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It is getting late. so I cannot vouch for all my maths or thinking, and I am sure other members will chime in to give you advice. But to me, your margin seems to be very tight, especially before you can access the IRA at age 59.5. It is because your annual expense is 100k a year for the next 8 years until you are 55. Your present rate of saving will mean that you'll have something over 600k in your taxable account at age 50. But that has to last 9.5 years before you can access your IRA. And you would have spent 500k from the taxable pot by the time you hit 55, before the annual expense dropped to 75k.

Did you figure in health insurance cost in your 100K of expenses a year? Unless ObamaCare decreases premium drastically in the future, you will be amazed at how much it will cost to insure a family of 4.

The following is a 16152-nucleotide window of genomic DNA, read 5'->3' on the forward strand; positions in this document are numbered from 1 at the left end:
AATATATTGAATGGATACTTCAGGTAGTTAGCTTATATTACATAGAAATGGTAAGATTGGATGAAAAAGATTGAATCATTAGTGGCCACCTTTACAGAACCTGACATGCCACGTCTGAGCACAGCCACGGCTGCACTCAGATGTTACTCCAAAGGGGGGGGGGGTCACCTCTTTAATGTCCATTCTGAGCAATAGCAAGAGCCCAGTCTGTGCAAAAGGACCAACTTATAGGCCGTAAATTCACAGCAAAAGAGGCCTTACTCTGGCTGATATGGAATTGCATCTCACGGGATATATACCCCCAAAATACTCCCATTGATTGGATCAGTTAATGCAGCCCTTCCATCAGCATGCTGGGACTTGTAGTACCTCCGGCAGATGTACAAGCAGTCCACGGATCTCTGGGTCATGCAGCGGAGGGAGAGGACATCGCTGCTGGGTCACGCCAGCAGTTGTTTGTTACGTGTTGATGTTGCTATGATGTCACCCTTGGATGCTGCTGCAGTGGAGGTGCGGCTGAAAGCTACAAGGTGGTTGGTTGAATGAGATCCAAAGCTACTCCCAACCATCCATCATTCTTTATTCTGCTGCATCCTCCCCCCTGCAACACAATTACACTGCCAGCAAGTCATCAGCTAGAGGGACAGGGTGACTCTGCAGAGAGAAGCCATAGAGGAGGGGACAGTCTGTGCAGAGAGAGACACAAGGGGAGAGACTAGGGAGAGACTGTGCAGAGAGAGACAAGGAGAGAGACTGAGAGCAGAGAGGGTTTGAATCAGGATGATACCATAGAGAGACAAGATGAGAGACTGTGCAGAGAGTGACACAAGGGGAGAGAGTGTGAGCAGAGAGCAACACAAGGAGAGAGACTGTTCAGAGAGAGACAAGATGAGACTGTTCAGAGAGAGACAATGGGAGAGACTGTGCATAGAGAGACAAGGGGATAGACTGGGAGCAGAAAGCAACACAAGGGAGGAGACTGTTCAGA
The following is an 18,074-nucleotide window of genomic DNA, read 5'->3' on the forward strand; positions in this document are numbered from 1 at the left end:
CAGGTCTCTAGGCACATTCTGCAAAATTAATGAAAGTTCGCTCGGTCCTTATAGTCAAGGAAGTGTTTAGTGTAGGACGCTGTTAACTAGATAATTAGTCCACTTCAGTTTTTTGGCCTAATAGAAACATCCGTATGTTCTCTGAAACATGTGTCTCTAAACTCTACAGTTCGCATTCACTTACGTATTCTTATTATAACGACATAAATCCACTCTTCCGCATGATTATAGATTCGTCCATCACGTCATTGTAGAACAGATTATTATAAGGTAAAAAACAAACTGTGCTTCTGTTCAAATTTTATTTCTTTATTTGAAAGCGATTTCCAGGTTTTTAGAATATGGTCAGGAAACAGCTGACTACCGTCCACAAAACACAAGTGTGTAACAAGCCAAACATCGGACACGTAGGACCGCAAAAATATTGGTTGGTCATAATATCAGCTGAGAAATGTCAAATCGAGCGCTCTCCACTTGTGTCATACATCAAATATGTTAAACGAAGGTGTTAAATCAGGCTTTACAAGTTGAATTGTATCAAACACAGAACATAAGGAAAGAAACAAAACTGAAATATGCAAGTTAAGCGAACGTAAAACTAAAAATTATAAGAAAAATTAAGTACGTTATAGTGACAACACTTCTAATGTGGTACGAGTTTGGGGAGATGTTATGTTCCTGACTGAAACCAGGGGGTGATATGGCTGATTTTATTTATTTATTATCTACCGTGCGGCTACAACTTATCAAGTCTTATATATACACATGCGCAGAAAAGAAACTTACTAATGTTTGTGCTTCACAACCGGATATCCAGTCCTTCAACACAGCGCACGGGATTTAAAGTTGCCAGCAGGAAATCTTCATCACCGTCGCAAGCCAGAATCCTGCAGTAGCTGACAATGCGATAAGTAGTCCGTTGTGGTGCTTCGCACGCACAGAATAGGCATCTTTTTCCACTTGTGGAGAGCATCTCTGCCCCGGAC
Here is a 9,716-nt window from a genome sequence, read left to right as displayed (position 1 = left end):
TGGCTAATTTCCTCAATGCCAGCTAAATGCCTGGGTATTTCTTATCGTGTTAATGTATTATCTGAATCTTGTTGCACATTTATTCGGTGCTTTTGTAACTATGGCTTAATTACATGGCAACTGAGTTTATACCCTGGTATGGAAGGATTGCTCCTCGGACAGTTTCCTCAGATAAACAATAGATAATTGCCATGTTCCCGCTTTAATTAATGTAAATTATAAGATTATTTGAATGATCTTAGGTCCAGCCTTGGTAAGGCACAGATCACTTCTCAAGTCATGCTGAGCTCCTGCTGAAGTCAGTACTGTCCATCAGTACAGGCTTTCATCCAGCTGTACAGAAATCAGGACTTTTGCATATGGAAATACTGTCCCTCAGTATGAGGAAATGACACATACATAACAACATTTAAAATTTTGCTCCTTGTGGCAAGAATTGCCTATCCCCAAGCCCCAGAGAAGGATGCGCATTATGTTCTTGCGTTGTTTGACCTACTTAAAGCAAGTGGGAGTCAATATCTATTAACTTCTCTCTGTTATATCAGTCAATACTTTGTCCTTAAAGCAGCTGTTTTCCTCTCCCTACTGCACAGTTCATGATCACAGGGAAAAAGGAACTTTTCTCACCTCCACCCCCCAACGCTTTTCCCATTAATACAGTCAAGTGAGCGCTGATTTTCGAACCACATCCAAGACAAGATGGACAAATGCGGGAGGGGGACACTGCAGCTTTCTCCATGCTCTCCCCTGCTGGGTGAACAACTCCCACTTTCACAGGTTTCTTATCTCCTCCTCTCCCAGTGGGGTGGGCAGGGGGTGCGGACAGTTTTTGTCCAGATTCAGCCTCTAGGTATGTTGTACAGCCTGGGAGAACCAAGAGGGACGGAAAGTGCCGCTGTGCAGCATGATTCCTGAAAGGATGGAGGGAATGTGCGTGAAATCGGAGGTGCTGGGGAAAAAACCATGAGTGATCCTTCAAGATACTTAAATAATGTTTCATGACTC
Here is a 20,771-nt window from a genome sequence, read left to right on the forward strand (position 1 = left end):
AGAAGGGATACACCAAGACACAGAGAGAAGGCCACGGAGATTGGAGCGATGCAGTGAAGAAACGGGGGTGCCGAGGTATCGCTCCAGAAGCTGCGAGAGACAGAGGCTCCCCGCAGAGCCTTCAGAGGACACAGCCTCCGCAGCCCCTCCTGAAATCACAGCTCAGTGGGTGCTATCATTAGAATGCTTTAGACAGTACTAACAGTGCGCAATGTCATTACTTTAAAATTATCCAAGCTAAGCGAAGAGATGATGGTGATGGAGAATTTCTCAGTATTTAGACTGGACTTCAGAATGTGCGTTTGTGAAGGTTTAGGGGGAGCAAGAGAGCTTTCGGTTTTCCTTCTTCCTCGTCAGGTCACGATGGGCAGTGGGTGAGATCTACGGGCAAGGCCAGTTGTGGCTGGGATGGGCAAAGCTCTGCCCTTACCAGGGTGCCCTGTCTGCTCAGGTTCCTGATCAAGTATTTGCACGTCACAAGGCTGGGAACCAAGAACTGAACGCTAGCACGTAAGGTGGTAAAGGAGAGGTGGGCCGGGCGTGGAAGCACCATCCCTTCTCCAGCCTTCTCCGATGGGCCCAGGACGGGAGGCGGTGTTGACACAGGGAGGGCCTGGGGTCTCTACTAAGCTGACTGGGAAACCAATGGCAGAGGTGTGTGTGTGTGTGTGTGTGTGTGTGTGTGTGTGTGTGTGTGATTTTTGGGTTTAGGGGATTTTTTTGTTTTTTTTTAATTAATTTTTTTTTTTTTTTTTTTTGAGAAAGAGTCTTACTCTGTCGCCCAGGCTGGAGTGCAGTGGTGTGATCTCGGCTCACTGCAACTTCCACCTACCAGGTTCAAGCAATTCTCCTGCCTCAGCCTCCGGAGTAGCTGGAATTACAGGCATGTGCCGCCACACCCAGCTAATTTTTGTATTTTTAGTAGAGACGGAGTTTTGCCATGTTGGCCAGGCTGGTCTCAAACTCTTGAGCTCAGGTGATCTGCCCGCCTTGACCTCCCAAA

After you start accessing your 1 million in the IRA at 59.5, 75k a year is over the 4% safe withdrawal limit until SS kick in at 67. And we have not figured in the impacts of inflation, and the amount you will need to take out to net you 75k a year before taxation, and we also assume no big market drop in the asset of your stock holdings in the next 12 years.

Congratulation on you having the discipline and ability to accumulate a net worth of 2 millions by 47. However, if you want to ER at 50, the way to make that a reality is to see whether you have to spend 100K a year, especially after the mortgage is paid for after 1 more year.
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Old 12-28-2012, 04:21 AM   #3
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Do you plan on having any income after 50? Part time job in a field you love but never pursued? Starting your own "thing", not so much to generate a large income, but because you've always wanted to? Any income from your spouse?